Part 8 – The Last Flight – Flying Westwards for Rabaul

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The Last Flight – Flying Westwards for Rabaul

Nothing visible but the sea. No land, no ships, no birds. Nothing heard on the radio. Only the drone of the engines, monotonously beating the propellers against the air at 10,000 feet.

The continuing hypothesis is that at 2230 GMT 2 July 1937, Earhart and Noonan had left the vicinity of Tabiteuea Island in the Gilbert chain of islands and headed west. The local time overhead Tabiteuea had been 10:30am and the date 3rd July as the International Dateline was behind them.

In about seven and a half hours they should see the Nukumanu Atoll. They have the sun overhead and later they will be following the sun. In two and a half hours they will be abeam Ocean Island and if a technical problem arises they can turn toward the island. Similarly they will be abeam Nauru in three and a half hours.

Their course is the reciprocal of the course they flew the previous night and which is now 250o Magnetic.

At 0540 GMT 3rd of July, local time 4:10pm on 3rd July, Nukumanu Atoll is showing on the horizon. The TAS is 123 Smph; IAS 103 Smph; fuel remaining is 107 USG and the fuel consumption is 23.6 USGPH at SFC 0.47. Total H.P. is 302 H.P. with 241 H.P. at the propellers. They fly overhead the atoll at 0550 GMT. Local time by longitude at Nukumanu is 4:20pm (GMT + Ten and a half hours).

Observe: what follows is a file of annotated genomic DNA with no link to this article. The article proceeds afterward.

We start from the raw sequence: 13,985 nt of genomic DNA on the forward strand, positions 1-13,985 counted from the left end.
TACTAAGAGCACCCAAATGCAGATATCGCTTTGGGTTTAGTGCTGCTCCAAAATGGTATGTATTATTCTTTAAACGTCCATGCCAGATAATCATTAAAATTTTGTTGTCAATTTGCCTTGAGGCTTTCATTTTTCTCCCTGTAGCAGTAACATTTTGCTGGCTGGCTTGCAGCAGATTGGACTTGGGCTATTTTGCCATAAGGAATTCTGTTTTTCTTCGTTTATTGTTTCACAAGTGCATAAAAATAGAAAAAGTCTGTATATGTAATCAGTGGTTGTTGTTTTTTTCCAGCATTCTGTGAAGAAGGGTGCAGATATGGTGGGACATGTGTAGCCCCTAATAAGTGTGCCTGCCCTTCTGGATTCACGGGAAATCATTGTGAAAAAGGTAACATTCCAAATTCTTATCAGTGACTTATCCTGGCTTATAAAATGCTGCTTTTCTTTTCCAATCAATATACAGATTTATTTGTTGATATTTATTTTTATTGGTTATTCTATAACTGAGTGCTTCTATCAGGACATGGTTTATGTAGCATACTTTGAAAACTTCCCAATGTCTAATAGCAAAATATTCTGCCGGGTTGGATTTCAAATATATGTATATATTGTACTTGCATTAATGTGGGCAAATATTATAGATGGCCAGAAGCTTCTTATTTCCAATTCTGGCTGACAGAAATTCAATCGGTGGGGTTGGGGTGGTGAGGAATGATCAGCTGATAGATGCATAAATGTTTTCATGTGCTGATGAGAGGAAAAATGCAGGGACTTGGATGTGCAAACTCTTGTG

The next landfall will be the Mortlock Atoll 170 miles further on their present course. The sun is easily visible in the west.

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In 2009, I was working in Papua New Guinea, in Port Moresby, the capital city. I received a telephone call from a pilot friend of mine named Otto Eberl. After exchanging greetings, Otto asked me if I would come down to the Aero Club that evening after work as he wanted to introduce me to a person he had been speaking to the previous evening. I asked Otto what this was about but he just said, “It will be of interest to you, so just come down, David.”

I went down to the Aero Club after work and met with Otto. He walked me over to the bar where a grey-bearded Papua New Guinean gentleman was stood talking with other people. Otto introduced me to the gentleman who it turned out was from the Mortlock (Takuu) Atoll; he was in Port Moresby working as a maintenance man for an Anglican Church. Otto asked the Mortlock to repeat to me what had been said the previous evening about his grandfather. “What about my Grandfather?” said the Mortlock and he looked puzzled. “What you said about your grandfather seeing something over the island.” The Mortlock reflected for a moment as if trying to remember, then looked up and said, “You mean my grandfather being the first man in the Mortlocks to see an aircraft?” “Yes,” said Otto.

Mortlock Atoll is also known as Takuu Atoll approximately 350 miles due east of New Britain Island. Mortlock Islands (or Nomoi) are found in Micronesia some 675 miles north of New Britain, and are NOT the islands referenced in this story. Mortlock (Takuu) Atoll is part of Papua New Guinea. Mortlock (Takuu) Atoll was and remains sparsely populated and isolated from the outside world.